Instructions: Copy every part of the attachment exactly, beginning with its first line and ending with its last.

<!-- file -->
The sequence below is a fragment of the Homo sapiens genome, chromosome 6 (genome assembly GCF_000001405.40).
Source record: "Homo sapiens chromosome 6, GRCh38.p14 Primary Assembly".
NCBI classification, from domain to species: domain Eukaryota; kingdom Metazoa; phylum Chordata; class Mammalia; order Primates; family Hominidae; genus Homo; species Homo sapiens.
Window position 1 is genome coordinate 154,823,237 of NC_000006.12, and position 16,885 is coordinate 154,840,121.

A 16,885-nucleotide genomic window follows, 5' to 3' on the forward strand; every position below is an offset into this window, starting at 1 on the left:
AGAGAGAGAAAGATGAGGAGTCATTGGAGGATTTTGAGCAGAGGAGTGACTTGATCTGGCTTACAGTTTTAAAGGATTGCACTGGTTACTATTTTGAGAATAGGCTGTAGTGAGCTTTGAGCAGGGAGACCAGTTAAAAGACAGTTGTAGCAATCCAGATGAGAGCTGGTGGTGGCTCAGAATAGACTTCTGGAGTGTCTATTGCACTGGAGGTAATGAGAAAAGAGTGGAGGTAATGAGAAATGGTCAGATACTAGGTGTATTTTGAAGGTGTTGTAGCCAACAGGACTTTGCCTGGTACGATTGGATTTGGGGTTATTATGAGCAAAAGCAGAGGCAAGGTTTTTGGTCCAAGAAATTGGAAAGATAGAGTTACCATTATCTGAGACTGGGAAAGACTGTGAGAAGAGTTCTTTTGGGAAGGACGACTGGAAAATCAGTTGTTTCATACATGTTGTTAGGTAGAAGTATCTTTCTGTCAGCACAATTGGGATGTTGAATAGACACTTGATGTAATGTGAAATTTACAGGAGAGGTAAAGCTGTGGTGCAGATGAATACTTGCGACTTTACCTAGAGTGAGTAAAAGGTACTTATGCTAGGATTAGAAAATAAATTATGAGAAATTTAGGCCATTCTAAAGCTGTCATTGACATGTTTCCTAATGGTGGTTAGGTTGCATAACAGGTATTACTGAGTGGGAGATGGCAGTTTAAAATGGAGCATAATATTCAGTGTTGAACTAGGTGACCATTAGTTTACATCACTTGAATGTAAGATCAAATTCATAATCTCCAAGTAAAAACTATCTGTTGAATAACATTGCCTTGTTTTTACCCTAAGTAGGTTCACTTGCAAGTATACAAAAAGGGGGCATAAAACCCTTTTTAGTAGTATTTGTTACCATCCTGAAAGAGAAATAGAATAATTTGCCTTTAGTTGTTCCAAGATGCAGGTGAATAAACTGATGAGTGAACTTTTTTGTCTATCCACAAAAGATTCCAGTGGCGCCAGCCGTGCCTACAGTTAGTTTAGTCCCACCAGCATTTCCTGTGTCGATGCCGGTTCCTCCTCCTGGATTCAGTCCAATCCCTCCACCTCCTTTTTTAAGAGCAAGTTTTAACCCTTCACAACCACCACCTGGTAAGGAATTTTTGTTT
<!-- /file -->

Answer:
The sequence below is a fragment of the Homo sapiens genome, chromosome 6 (genome assembly GCF_000001405.40).
Source record: "Homo sapiens chromosome 6, GRCh38.p14 Primary Assembly".
NCBI classification, from domain to species: domain Eukaryota; kingdom Metazoa; phylum Chordata; class Mammalia; order Primates; family Hominidae; genus Homo; species Homo sapiens.
Window position 1 is genome coordinate 154,823,237 of NC_000006.12, and position 16,885 is coordinate 154,840,121.

A 16,885-nucleotide genomic window follows, 5' to 3' on the forward strand; every position below is an offset into this window, starting at 1 on the left:
AGAGAGAGAAAGATGAGGAGTCATTGGAGGATTTTGAGCAGAGGAGTGACTTGATCTGGCTTACAGTTTTAAAGGATTGCACTGGTTACTATTTTGAGAATAGGCTGTAGTGAGCTTTGAGCAGGGAGACCAGTTAAAAGACAGTTGTAGCAATCCAGATGAGAGCTGGTGGTGGCTCAGAATAGACTTCTGGAGTGTCTATTGCACTGGAGGTAATGAGAAAAGAGTGGAGGTAATGAGAAATGGTCAGATACTAGGTGTATTTTGAAGGTGTTGTAGCCAACAGGACTTTGCCTGGTACGATTGGATTTGGGGTTATTATGAGCAAAAGCAGAGGCAAGGTTTTTGGTCCAAGAAATTGGAAAGATAGAGTTACCATTATCTGAGACTGGGAAAGACTGTGAGAAGAGTTCTTTTGGGAAGGACGACTGGAAAATCAGTTGTTTCATACATGTTGTTAGGTAGAAGTATCTTTCTGTCAGCACAATTGGGATGTTGAATAGACACTTGATGTAATGTGAAATTTACAGGAGAGGTAAAGCTGTGGTGCAGATGAATACTTGCGACTTTACCTAGAGTGAGTAAAAGGTACTTATGCTAGGATTAGAAAATAAATTATGAGAAATTTAGGCCATTCTAAAGCTGTCATTGACATGTTTCCTAATGGTGGTTAGGTTGCATAACAGGTATTACTGAGTGGGAGATGGCAGTTTAAAATGGAGCATAATATTCAGTGTTGAACTAGGTGACCATTAGTTTACATCACTTGAATGTAAGATCAAATTCATAATCTCCAAGTAAAAACTATCTGTTGAATAACATTGCCTTGTTTTTACCCTAAGTAGGTTCACTTGCAAGTATACAAAAAGGGGGCATAAAACCCTTTTTAGTAGTATTTGTTACCATCCTGAAAGAGAAATAGAATAATTTGCCTTTAGTTGTTCCAAGATGCAGGTGAATAAACTGATGAGTGAACTTTTTTGTCTATCCACAAAAGATTCCAGTGGCGCCAGCCGTGCCTACAGTTAGTTTAGTCCCACCAGCATTTCCTGTGTCGATGCCGGTTCCTCCTCCTGGATTCAGTCCAATCCCTCCACCTCCTTTTTTAAGAGCAAGTTTTAACCCTTCACAACCACCACCTGGTAAGGAATTTTTGTTT